BACKGROUND OF THE STUDY
Marriage before the age of 18 is a reality for many young women. In many parts of the world parents encourage the marriage of their daughters while they are still children in hopes that the marriage will benefit them both financially and socially, while also relieving financial burdens on the family. In actuality, child marriage is a violation of human rights, com-promising the development of girls and often resulting in early pregnancy and social isolation, with little education and poor vocational training reinforcing the gendered nature of poverty. The right to ‘free and full’ consent to a marriage is recognized in the Universal Declaration of HumanRights – with the recognition that consent cannot be ‘free and full’ when one of the parties involved is not sufficiently mature to make an informed decision about a life partner. The Convention on the Elimination of all Forms of Discrimination against Women mentions the right to protection from child marriage in article 16, which states: “The betrothal and the marriage of a child shall have no legal effect, and all necessary action, including legislation, shall be taken to specify a minimum age for marriage...” While marriage is not considered directly in the Convention on the Rights of the Child, child marriage is linked to other rights – such as the right to express their views freely, the right to protection from all forms of abuse, and the right to be protected from harmful traditional practices – and is frequently addressed by the Committee on the Rights of the Child. Child marriage was also identified by the Pan-African Forum against the Sexual Exploitation of Children as a type of commercial sexual exploitation of children. Young married girls are a unique, though often invisible, group. Required to perform heavy amounts of domestic work, under pressure to demonstrate fertility, and responsible for raising children while still children themselves, married girls and child mothers face constrained decision-making and reduced life choices. Boys are also affected by child marriage but the issue impacts girls in far larger numbers and UNICEF’s Innocenti Research Centre published the digest Early Marriage: Child Spouses in 2001, exploring both the reasons behind the perpetuation of child marriage and its harmful impact. This literature suggests that many factors interact to place a child at risk of marriage. Poverty, protection of girls, family honour and the provision of stability during unstable social periods are suggested by Innocenti as significant factors in determining a girl’s risk of becoming married while still a child. Jenson and Thornton found little overall change in the average age at marriage for age cohorts born between 1950 and 1970 in most regions, as well as little change in the incidence of child marriage. Focusing primarily on Benin (Nigeria), Colombia, India and Turkey, Jenson and Thornton noted strong correlations between a woman’s age at marriage and the level of education she achieves, the age at which she gives birth to her first child and the age of her husband. Women who married at younger ages were more likely to believe that it is sometimes acceptable for a husband to beat his wife and were more likely to experience domestic violence themselves. The age gap between partners is thought to contribute to these abusive power dynamics and to increase the risk of untimely widowhood, although Westoff notes that older husbands may be better providers for the household. Awareness of reproductive health issues in developing nations is growing. Critical issues are the high prevalence of HIV/AIDS among young people; childbearing by young girls, which can lead to obstetric fistulas and death of the mother; and child marriage. OBJECTIVE OF THE STUDY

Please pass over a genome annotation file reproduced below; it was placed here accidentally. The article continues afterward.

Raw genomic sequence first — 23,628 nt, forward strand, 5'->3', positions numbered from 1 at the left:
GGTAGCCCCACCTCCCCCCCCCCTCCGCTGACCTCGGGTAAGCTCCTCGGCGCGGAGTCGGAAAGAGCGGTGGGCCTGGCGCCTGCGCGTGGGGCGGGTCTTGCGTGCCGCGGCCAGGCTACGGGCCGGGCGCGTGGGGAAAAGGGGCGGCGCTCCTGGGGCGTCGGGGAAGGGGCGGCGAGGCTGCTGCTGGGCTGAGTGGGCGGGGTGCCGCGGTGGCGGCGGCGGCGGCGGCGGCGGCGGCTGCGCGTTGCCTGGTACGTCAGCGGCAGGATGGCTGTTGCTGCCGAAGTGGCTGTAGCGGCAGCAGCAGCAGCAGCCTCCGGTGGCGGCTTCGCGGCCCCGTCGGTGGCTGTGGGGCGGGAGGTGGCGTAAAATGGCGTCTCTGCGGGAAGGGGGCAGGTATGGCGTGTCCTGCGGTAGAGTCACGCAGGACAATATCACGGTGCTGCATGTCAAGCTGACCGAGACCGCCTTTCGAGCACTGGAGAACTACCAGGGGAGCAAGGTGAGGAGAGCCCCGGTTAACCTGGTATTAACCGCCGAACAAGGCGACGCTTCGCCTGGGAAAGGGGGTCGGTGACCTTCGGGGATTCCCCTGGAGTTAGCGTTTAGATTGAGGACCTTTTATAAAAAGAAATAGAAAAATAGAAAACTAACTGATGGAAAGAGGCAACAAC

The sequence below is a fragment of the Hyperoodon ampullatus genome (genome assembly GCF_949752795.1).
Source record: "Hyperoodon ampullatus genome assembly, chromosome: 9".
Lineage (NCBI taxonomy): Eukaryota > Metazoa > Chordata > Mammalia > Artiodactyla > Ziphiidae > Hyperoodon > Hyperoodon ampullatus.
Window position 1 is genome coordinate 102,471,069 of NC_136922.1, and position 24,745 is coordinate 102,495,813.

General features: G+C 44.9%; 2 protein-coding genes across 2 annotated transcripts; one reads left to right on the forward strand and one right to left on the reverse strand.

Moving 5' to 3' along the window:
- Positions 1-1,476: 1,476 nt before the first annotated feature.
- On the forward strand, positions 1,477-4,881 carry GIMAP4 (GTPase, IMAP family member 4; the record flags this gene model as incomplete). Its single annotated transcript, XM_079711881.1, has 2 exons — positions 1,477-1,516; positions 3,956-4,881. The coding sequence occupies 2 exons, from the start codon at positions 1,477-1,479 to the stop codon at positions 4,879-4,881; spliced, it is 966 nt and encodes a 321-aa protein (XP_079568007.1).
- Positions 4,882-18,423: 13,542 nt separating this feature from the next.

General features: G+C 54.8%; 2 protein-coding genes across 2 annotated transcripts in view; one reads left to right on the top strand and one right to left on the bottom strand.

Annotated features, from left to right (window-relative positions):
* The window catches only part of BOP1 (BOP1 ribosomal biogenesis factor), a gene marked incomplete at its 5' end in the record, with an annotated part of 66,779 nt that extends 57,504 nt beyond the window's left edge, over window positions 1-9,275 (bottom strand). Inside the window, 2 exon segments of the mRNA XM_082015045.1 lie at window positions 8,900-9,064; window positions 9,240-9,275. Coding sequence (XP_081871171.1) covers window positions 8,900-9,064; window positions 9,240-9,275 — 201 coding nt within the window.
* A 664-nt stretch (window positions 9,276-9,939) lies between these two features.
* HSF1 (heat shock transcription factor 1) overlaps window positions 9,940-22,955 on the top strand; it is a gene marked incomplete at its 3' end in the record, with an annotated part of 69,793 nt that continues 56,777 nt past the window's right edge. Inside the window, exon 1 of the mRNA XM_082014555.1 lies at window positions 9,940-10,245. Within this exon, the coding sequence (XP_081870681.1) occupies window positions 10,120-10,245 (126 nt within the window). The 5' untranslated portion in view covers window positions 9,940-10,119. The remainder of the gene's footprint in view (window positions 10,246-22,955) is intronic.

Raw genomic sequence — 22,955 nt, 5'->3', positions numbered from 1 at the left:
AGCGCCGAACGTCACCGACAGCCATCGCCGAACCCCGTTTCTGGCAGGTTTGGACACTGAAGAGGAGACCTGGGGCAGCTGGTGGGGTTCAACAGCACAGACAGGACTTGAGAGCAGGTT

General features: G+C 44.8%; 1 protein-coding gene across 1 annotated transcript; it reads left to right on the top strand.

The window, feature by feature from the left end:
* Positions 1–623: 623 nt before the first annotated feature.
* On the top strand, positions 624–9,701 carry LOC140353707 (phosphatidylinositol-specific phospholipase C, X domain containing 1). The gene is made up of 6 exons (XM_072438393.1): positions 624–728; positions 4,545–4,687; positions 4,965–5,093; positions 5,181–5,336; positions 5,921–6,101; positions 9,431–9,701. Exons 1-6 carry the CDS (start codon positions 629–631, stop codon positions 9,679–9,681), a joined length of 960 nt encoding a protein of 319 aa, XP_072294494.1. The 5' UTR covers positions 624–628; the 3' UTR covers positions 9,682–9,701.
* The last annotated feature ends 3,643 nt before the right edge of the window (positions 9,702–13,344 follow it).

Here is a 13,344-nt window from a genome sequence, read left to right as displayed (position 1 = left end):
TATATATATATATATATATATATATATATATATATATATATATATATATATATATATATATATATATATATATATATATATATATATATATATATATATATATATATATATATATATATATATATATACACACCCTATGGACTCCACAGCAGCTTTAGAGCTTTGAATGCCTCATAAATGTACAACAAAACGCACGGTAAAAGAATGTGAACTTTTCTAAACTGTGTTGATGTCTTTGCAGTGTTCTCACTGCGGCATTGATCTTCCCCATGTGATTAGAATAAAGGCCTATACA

The objective of this study is
* To provide available empirical evidence obtained through household surveys in order to estimate the prevalence of child...
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